Eurozone private sector May performance worst in 3 years

AFP Photo / Philippe Huguen
The eurozone is getting deeper into the doldrums, as its private sectors contracted the most sharply in May since mid-2009, according to a Thursday report by Markit. Shrinking demand for new orders was the first factor to blame.

A guide to economic growth in the eurozone – the composite Purchasing Manager Index (PMI) compiled by Markit – says the region’s private sector contracted for the 4th consecutive month in May. A preliminary “flash” reading was down to 45.9 from April’s figure of 46.7, which was the lowest since June 2009.

A preliminary PMI is based on responses by 85% to 90% of companies surveyed for the full index, which is released about a month later. A reading above 50 signals growth of activity compared with the previous month, while a figure below 50 points to contraction.

Both business activity and new orders fell the steepest in three years this May, with output contracting eight-fold during the last nine months, the report says.

Falling demand proved to be a double-edged sword. While weakening inflation, it also pressed companies’ profits and therefore leads to massive job cuts. The rate of job losses kept on growing for the 5th consecutive month in May to reach the highest level since the start of 2010. In March the eurozone unemployment rate hit 10.9%, equaling a record high of 15 years ago, with a poll conducted by Reuters talking about a further increase to 11.4% at some point in late 2012 or early 2013.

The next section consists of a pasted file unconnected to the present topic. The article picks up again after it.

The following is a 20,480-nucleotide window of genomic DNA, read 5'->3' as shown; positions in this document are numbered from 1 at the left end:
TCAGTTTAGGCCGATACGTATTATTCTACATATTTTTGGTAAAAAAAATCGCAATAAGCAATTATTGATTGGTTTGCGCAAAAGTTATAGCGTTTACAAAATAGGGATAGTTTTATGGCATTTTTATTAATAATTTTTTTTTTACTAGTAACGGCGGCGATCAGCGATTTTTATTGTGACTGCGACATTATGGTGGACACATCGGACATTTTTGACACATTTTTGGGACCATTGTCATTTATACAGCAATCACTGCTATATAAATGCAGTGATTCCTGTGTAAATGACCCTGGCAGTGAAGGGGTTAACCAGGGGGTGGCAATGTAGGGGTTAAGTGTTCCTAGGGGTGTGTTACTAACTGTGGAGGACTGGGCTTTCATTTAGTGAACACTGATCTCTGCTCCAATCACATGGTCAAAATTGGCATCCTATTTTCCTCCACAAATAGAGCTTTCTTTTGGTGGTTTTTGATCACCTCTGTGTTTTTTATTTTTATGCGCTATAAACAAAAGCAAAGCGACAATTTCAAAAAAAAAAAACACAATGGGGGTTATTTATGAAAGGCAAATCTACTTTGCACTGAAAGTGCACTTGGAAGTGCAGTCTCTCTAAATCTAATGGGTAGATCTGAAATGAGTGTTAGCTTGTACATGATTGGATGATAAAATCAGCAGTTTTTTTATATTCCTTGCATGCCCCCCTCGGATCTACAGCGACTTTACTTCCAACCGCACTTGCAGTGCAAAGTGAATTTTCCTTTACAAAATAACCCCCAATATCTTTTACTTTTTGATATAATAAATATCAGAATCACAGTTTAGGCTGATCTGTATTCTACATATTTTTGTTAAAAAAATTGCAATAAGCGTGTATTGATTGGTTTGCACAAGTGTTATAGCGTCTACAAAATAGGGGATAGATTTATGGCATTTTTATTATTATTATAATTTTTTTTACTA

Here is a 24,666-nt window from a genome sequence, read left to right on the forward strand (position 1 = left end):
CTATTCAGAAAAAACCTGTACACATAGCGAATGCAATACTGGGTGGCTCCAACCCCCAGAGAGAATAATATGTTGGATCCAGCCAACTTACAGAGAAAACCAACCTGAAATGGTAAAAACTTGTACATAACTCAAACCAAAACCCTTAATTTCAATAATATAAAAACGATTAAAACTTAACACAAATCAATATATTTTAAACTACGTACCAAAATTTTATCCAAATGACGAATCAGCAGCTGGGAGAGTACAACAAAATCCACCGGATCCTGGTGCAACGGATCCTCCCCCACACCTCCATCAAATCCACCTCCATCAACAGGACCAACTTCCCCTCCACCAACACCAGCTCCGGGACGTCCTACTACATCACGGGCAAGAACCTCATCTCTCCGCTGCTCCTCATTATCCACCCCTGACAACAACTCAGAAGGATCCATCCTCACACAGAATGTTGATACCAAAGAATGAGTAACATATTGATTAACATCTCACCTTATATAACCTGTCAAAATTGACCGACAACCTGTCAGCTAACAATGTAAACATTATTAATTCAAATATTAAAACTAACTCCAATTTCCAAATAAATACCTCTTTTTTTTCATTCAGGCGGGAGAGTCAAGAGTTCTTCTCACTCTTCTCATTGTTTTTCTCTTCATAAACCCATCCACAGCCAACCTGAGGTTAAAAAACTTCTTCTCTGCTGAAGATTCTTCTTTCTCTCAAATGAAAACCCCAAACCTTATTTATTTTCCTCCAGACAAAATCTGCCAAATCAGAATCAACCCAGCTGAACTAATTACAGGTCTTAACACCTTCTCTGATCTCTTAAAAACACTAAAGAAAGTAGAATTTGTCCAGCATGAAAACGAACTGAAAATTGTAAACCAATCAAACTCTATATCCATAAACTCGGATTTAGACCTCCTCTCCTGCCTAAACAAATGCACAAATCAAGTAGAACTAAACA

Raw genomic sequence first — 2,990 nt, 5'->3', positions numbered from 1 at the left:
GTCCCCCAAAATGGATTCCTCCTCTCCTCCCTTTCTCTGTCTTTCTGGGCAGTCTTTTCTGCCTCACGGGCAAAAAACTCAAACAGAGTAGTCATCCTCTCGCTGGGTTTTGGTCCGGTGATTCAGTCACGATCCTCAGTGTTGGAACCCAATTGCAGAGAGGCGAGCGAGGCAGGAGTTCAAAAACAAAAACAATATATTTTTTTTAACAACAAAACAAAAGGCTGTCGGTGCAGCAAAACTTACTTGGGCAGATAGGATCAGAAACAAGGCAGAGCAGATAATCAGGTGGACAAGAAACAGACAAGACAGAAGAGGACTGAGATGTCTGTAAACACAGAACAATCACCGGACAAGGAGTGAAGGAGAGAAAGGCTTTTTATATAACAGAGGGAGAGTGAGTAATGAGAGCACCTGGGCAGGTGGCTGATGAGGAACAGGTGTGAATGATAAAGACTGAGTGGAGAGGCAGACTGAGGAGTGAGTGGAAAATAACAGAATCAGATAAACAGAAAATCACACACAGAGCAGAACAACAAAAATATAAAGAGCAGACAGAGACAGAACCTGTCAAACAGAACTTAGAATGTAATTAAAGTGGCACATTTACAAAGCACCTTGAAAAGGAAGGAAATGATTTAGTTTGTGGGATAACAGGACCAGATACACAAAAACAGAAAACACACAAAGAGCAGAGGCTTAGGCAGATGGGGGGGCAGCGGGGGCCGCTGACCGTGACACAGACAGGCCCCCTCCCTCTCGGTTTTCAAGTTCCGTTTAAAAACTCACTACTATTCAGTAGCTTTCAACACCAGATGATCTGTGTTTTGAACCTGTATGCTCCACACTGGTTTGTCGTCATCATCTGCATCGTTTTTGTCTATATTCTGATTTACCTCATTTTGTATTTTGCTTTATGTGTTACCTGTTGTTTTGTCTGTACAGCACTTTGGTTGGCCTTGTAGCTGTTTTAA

PMI May data was in line with the basic economic trend in the region, as the eurozone GDP was down at least 0.5% in 2Q 2012, according to Chris Williamson, Chief Economist at Markit.

Decline in the eurozone key driving economies – Germany and France – came as the most worrisome news.

“France is seeing the steepest deterioration in business conditions for three years, with the survey pointing to a marked fall in GDP in the second quarter of at least 0.5%. However, even Germany is at risk of GDP falling slightly in the second quarter if the situation continues to deteriorate in June,” says Chris Williamson, Chief Economist at Markit.

In Asia, a “flash” China Manufacturing PMI survey also pointed to a continued contraction in May, with the reading falling to 48.7 points from April's 49.3 on a 100-point scale.

A fall in exports, which are a cash cow for a country’s economy, was the main reason, according to Hongbin Qu, Chief Economist, China & Co-Head of Asian Economic Research at HSBC. Easing its monetary policy and stabilizing growth is the key for a soft landing in China, Mr. Qu added.

China's Cabinet promised Wednesday to step up efforts to boost growth after the economy expanded 8.1% in the first quarter, the least in almost three years.